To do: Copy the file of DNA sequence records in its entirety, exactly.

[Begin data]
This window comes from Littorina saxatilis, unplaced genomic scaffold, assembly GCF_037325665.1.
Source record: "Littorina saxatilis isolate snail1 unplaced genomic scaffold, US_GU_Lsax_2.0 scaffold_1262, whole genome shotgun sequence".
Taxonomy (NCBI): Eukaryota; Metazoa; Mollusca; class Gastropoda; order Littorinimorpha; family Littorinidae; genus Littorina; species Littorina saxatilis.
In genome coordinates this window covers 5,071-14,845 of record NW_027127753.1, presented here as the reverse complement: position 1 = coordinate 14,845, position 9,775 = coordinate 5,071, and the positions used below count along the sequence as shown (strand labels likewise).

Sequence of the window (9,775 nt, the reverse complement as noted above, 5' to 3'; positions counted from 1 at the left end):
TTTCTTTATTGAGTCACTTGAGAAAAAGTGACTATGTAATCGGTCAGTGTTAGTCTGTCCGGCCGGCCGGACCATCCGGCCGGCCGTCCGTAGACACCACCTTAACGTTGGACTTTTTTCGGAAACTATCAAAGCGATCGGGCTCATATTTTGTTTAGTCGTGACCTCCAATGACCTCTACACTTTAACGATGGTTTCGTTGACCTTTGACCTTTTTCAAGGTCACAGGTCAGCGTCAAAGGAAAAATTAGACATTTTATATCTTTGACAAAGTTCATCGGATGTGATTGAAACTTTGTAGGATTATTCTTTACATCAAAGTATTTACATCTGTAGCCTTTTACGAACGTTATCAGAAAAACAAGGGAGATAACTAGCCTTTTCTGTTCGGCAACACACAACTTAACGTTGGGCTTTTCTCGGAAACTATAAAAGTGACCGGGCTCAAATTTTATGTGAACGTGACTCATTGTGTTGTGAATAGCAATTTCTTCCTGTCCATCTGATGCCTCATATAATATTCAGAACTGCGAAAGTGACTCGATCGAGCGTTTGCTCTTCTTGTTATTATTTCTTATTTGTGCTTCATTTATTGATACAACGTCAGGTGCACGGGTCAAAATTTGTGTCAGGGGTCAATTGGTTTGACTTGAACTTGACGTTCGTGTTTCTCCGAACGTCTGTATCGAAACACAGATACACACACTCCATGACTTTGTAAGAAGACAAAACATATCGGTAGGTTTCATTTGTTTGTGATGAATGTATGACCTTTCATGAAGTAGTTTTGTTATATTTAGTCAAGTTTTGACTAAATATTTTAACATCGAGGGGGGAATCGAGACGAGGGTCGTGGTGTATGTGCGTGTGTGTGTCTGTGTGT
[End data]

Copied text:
This window comes from Littorina saxatilis, unplaced genomic scaffold, assembly GCF_037325665.1.
Source record: "Littorina saxatilis isolate snail1 unplaced genomic scaffold, US_GU_Lsax_2.0 scaffold_1262, whole genome shotgun sequence".
Taxonomy (NCBI): Eukaryota; Metazoa; Mollusca; class Gastropoda; order Littorinimorpha; family Littorinidae; genus Littorina; species Littorina saxatilis.
In genome coordinates this window covers 5,071-14,845 of record NW_027127753.1, presented here as the reverse complement: position 1 = coordinate 14,845, position 9,775 = coordinate 5,071, and the positions used below count along the sequence as shown (strand labels likewise).

Sequence of the window (9,775 nt, the reverse complement as noted above, 5' to 3'; positions counted from 1 at the left end):
TTTCTTTATTGAGTCACTTGAGAAAAAGTGACTATGTAATCGGTCAGTGTTAGTCTGTCCGGCCGGCCGGACCATCCGGCCGGCCGTCCGTAGACACCACCTTAACGTTGGACTTTTTTCGGAAACTATCAAAGCGATCGGGCTCATATTTTGTTTAGTCGTGACCTCCAATGACCTCTACACTTTAACGATGGTTTCGTTGACCTTTGACCTTTTTCAAGGTCACAGGTCAGCGTCAAAGGAAAAATTAGACATTTTATATCTTTGACAAAGTTCATCGGATGTGATTGAAACTTTGTAGGATTATTCTTTACATCAAAGTATTTACATCTGTAGCCTTTTACGAACGTTATCAGAAAAACAAGGGAGATAACTAGCCTTTTCTGTTCGGCAACACACAACTTAACGTTGGGCTTTTCTCGGAAACTATAAAAGTGACCGGGCTCAAATTTTATGTGAACGTGACTCATTGTGTTGTGAATAGCAATTTCTTCCTGTCCATCTGATGCCTCATATAATATTCAGAACTGCGAAAGTGACTCGATCGAGCGTTTGCTCTTCTTGTTATTATTTCTTATTTGTGCTTCATTTATTGATACAACGTCAGGTGCACGGGTCAAAATTTGTGTCAGGGGTCAATTGGTTTGACTTGAACTTGACGTTCGTGTTTCTCCGAACGTCTGTATCGAAACACAGATACACACACTCCATGACTTTGTAAGAAGACAAAACATATCGGTAGGTTTCATTTGTTTGTGATGAATGTATGACCTTTCATGAAGTAGTTTTGTTATATTTAGTCAAGTTTTGACTAAATATTTTAACATCGAGGGGGGAATCGAGACGAGGGTCGTGGTGTATGTGCGTGTGTGTGTCTGTGTGT